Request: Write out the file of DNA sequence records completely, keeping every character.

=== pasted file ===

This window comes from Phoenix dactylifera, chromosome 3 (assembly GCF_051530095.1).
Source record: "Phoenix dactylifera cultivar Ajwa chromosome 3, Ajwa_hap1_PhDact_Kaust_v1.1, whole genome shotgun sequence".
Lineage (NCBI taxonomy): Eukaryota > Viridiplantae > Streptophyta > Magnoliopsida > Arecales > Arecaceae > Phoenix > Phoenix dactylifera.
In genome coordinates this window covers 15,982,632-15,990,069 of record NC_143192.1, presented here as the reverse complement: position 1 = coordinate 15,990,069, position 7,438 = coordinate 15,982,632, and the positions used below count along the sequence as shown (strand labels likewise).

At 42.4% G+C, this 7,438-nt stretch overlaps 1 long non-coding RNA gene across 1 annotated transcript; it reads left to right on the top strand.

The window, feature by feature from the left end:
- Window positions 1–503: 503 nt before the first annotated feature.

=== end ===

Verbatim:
This window comes from Phoenix dactylifera, chromosome 3 (assembly GCF_051530095.1).
Source record: "Phoenix dactylifera cultivar Ajwa chromosome 3, Ajwa_hap1_PhDact_Kaust_v1.1, whole genome shotgun sequence".
Lineage (NCBI taxonomy): Eukaryota > Viridiplantae > Streptophyta > Magnoliopsida > Arecales > Arecaceae > Phoenix > Phoenix dactylifera.
In genome coordinates this window covers 15,982,632-15,990,069 of record NC_143192.1, presented here as the reverse complement: position 1 = coordinate 15,990,069, position 7,438 = coordinate 15,982,632, and the positions used below count along the sequence as shown (strand labels likewise).

At 42.4% G+C, this 7,438-nt stretch overlaps 1 long non-coding RNA gene across 1 annotated transcript; it reads left to right on the top strand.

The window, feature by feature from the left end:
- Window positions 1–503: 503 nt before the first annotated feature.